Ben Glass: It gets back to the entrepreneur thing. What an entrepreneur does is he looks outside of his own industry and looks at what other successful business owners are doing. And they always ask this question, “What are you doing that is so smart? And how can I import that into legal?” So I look at new member websites. We have new members fill out a 30-day report. The number one thing I talk about is your website. I can switch my name in for yours, and it would say exactly the same thing. That’s exactly what you did because someone sold this to you, but the competitors say the same thing. So the best way to stay average is to do what all the other lawyers in your community are doing, and that’s what lawyers succumb to. I can spend more money. In the old days, it would be to spend enough money to get two pages of yellow page ads. Today, it’s I’m going to pay to have my pay-per-click ad be number one. You can do that; you can play that game. And the guy who can pay the most will absolutely win. But it’s an expensive game, and there is only a very little amount of space at number one.

Tom Foster: Mistake number four: Being afraid of being yourself. And that leads into the earlier mistake. These are people who are trying to be somebody else.

Ben Glass: So a huge way to differentiate yourself is to talk about things other than your accomplishments as a lawyer. I have a particular voice. I am a huge fan of printed, mailed newsletters. I have a voice in there of self-sufficiency, of conservative thinking, of entrepreneurship, or get your lazy ass out of bed and go to work or school, or read books. That’s my voice. It’s not attractive to everybody, but the people it is attractive to are magnetically tied to me. I got a tribe of people in our community who know me for reasons other than I’ve been practicing law for a long time and I’m a decent lawyer.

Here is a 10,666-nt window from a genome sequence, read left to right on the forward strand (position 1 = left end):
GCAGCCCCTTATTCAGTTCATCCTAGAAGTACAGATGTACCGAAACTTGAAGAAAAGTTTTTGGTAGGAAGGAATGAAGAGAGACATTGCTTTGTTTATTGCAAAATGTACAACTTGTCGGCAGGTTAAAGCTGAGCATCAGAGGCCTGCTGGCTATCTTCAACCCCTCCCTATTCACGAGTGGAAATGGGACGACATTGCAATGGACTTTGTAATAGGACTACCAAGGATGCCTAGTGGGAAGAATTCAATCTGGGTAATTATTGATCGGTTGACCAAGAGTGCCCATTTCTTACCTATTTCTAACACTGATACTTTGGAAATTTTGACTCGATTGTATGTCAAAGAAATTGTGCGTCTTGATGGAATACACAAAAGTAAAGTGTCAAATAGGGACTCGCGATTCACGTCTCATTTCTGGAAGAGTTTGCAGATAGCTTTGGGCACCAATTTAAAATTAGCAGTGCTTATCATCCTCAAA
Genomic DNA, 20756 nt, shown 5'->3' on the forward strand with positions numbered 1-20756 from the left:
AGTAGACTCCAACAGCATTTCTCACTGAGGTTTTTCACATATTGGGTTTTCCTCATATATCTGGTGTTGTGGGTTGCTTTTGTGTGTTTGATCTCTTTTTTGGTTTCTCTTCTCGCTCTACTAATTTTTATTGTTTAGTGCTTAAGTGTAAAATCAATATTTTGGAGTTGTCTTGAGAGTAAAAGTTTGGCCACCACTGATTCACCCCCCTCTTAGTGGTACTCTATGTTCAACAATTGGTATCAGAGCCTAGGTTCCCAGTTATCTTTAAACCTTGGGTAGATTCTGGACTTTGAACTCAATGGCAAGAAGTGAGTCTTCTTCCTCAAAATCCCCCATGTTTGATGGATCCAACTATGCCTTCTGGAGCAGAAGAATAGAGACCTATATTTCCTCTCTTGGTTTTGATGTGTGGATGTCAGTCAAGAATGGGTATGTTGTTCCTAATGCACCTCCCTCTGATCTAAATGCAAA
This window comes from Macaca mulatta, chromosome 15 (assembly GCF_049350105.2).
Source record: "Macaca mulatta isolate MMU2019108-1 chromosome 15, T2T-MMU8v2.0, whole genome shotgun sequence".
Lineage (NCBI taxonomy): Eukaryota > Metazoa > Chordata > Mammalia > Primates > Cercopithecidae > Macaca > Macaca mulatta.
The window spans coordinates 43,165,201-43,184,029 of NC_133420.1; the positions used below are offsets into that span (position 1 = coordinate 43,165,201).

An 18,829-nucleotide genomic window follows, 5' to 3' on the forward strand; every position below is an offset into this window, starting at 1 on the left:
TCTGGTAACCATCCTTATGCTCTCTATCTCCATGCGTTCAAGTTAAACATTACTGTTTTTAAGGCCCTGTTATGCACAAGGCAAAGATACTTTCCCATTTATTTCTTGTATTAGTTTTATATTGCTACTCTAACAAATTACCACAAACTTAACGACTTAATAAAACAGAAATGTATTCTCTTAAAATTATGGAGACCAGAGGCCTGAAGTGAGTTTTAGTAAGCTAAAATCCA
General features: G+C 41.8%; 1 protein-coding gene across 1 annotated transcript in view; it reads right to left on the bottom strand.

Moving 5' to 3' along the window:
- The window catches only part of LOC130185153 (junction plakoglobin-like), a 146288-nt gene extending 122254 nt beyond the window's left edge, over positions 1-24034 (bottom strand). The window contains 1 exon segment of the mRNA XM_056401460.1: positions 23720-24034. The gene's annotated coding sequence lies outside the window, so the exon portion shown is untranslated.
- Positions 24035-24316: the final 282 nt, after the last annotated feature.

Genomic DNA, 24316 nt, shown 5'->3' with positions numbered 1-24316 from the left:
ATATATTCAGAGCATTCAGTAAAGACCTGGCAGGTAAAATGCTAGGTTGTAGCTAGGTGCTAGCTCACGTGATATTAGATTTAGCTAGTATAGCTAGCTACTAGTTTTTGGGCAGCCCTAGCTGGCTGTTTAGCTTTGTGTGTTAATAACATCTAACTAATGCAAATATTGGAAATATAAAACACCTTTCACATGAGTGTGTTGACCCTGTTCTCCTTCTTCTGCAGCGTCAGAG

Tom Foster: So you are authentic to who you are.

Ben Glass: Absolutely. You have to be authentic. So the guys taking pictures on top of motorcycles but they don’t ride, they would hurt themselves—the market will figure that out.  Most lawyers are afraid of, or they have never been introduced to the concept of having a voice, standing for something, and it can’t just be in the personal injury world where you say you hate insurance companies because everyone says they hate insurance companies.

Tom Foster: People buy from people they like.

Ben Glass: They do. And this takes a while to develop. It takes practice, writing and study. What are the things you can talk about that sets out your voice in the community?

Tom Foster: It’s hard to do, and it goes back to the first thing we talked about is mindset. For a lot of people, it’s awkward and uncomfortable to be true to who you are, especially in a lawyer world where you need to be a certain way. But you are who you are, and the important thing about it is being authentic to who you are because then you are going to get clients that you like working with. A lot of times what happens is if you are not who you are, you are going to get a lot of people you don’t like.

Ben Glass: You are a hundred percent right. It’s a developmental skill. I was a very shy guy growing up. It’s a skillset. I’ve developed it. I’ve gotten success with it, and I’m authentic. Right down the middle. What you see is what you get, no matter if I’m on the soccer field, doing law, or even having this discussion with you. There is no variance in what I say to the world.

Tom Foster: I’ve known you for 20 years. I know how you were when you first got started. You are still who you are. You have more confidence now because you earned it and because of what you have achieved. But you are still authentic to who you are. You can still bust on yourself, and we still make mistakes. And that’s a great lesson for everybody. You are never done.

Okay, so mistake number six: Not looking in the mirror. It’s really easy to blame others when things are not going well for you.

Ben Glass: Don’t get me going on that. Where you are today is a product of the decisions you made yesterday. Where you will be tomorrow is a product of the decisions you made between now and then. Period. End of conversation. This is not somebody else’s world. Bad stuff does happen, but you have total control over the response that you have to bad stuff. I make great sports analogies that we can talk about at a different time. This is your life. It is your responsibility. Do not blame other people—judges, web designers, attorneys on the other side, insurance companies, your spouse, your kids. Forget it. It’s your responsibility. I just ticked off a lot of people because I always get hate mail when I say that. “You don’t know. I had a really hard life.” Tough shit.